Demand for electricity is set to climb steeply over the coming years as increasing numbers of large energy users, primarily data centres, connect to the grid.
According to EirGrid Group’s All-Island Generation Capacity Statement 2018 – 2027, the growth in energy demand for the next ten years will be between 15% and 47%.
Mark Foley, chief executive of EirGrid Group, said the forecast growth in demand was concentrated in Ireland and was unprecedented: “Data centres consume a lot of power and can require the same amount of energy as a large town. EirGrid Group’s analysis shows that data centres could account for approximately one quarter of all electricity demand in Ireland by 2027.”
The Generation Capacity Statement examines the likely balance between electricity demand and supply during the years 2018 to 2027. In preparing the report, the two grid operators on the island, EirGrid in Ireland and SONI in Northern Ireland, consulted widely with industry participants and used the most up-to-date information. A range of scenarios was prepared to forecast electricity demand over the time horizon of the report.
According to the statement demand in Northern Ireland has been relatively stable and is expected to continue so. In Ireland, electricity demand could grow by up to 57% in the next 10 years and it is expected that new environmentally-friendly generation will be required to meet demand.
The report identifies the decommissioning of older electricity generators due to de-carbonisation targets as another challenge to the sector. Both Irish and UK governments have ratified the COP 21 Paris Agreement and are committed to ensuring that the global temperature increase stays below 2°C.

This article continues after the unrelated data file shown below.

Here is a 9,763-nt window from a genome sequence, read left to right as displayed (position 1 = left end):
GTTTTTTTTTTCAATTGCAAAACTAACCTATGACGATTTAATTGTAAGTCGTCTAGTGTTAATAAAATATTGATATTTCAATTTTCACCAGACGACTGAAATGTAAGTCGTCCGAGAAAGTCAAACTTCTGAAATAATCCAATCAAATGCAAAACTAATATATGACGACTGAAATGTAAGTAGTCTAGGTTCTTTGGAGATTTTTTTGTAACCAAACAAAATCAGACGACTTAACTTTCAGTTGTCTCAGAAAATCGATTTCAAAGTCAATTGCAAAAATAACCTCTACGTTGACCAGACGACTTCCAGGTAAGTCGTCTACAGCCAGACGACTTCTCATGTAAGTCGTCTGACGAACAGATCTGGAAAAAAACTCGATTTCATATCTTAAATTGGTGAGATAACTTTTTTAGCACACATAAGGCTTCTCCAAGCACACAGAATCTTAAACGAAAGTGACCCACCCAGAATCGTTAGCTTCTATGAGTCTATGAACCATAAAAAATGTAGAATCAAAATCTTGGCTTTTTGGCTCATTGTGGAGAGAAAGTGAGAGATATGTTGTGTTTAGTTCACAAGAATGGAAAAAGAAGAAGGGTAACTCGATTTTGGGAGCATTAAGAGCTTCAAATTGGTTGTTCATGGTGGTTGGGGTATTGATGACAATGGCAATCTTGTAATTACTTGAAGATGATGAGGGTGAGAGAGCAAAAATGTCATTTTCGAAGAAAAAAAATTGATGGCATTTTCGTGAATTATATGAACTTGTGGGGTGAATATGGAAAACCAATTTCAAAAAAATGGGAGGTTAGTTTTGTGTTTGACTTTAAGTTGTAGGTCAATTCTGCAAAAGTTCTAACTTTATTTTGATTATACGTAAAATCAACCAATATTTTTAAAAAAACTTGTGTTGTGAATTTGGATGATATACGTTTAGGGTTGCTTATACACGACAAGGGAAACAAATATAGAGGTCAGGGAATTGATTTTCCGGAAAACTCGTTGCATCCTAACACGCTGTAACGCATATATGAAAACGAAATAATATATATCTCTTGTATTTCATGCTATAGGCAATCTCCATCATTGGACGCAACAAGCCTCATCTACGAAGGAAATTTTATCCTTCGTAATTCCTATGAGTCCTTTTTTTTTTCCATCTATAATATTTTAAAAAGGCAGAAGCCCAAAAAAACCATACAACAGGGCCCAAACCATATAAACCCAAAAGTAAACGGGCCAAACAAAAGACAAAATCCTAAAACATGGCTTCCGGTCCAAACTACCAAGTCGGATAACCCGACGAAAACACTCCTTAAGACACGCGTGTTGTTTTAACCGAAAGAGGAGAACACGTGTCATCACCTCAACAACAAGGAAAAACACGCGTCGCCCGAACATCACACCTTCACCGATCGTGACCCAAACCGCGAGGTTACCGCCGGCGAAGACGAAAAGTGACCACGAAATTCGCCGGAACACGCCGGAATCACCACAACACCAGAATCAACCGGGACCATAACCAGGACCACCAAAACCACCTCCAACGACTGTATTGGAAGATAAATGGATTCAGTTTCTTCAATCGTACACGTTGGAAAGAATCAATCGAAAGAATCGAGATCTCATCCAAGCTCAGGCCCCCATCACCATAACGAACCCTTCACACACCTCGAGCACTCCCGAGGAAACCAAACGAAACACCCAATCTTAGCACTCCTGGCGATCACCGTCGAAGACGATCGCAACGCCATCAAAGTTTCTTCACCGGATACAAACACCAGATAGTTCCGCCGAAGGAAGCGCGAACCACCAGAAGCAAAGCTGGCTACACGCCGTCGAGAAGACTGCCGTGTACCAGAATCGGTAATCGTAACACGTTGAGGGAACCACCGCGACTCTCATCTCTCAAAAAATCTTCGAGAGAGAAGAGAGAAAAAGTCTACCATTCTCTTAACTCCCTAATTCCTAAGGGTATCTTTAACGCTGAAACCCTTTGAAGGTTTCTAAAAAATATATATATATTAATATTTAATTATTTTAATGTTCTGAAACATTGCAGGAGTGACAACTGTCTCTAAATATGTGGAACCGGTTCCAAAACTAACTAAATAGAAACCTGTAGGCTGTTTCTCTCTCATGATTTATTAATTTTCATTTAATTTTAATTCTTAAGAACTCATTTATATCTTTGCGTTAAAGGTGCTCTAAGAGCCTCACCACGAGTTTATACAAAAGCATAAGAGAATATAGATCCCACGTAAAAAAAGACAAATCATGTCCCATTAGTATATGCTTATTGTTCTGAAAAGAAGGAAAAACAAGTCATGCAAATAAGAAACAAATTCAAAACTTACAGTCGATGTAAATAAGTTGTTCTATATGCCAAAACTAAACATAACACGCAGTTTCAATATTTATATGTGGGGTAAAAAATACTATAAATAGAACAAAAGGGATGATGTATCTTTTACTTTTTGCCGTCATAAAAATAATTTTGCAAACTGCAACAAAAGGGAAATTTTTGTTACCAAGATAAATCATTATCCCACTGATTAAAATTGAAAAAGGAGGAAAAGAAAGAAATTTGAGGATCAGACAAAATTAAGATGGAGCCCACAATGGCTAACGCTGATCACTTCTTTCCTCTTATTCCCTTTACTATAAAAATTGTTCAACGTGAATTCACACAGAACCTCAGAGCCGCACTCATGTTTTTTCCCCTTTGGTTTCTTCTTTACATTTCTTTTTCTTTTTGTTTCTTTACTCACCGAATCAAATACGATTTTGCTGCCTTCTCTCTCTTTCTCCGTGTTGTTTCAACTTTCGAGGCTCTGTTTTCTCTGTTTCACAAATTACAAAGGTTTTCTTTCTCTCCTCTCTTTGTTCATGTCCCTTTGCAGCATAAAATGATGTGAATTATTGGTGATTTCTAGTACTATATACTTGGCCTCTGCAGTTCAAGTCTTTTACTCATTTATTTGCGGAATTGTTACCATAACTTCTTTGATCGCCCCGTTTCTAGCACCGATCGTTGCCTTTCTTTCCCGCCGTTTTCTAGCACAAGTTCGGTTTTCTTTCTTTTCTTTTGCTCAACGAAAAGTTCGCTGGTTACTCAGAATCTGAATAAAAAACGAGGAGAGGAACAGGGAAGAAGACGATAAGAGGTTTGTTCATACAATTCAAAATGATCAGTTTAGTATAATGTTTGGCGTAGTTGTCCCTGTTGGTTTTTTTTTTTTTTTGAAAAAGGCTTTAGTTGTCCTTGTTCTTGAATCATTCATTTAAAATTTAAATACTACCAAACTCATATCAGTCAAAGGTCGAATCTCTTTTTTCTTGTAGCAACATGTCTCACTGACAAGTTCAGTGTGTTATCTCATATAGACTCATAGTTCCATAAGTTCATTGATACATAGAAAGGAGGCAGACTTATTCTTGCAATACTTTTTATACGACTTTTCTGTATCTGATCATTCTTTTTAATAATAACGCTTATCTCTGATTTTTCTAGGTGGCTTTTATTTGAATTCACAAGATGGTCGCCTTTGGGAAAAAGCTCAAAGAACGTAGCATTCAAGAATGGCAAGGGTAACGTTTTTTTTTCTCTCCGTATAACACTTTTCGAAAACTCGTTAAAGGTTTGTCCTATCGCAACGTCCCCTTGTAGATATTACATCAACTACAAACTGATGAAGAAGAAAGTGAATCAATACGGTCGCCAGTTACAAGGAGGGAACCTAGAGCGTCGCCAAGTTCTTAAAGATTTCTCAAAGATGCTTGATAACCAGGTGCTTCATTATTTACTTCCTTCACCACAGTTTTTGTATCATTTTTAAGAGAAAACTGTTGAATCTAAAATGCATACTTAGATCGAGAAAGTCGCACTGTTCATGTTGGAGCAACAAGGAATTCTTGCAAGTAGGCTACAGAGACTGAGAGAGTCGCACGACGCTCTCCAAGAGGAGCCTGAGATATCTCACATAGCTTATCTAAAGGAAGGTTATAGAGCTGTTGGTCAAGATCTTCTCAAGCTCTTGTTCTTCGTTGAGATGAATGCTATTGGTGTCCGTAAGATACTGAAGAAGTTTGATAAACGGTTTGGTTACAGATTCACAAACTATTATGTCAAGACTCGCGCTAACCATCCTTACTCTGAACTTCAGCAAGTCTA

As discussed in the statement, the advent of the new Integrated Single Electricity Market (I-SEM) on October 1st is likely to have an impact on the fleet of electricity generators across the island.
Under the previous electricity market arrangements, all available generators benefited from capacity payments. This is no longer the case and some generators were not successful in the first Capacity Market auction which was run in advance of the I-SEM launch.
The Generation Capacity Statement says much progress has been made towards meeting Ireland and Northern Ireland targets for renewable energy, and this is set to continue. EirGrid and SONI are supporting the integration of more intermittent generation sources with initiatives that enable the power system to operate with up to 65% variable renewable energy.
The All-Island Generation Capacity Statement 2018 – 2027
SONI, the transmission system operator (TSO) in Northern Ireland, is required by licence to produce an annual Generation Capacity Statement. Similarly, EirGrid, the TSO in Ireland, has a regulatory requirement to publish forecast information about the power system, including an assessment of the balance between supply and demand.
A range of scenarios was prepared to forecast electricity demand over the time horizon of the report. In our adequacy assessment studies, we modelled the generation portfolio against the demand forecast, using the accepted standard risk. These studies were carried out separately for Ireland and Northern Ireland, and jointly on an all-island basis.
Read the full report here.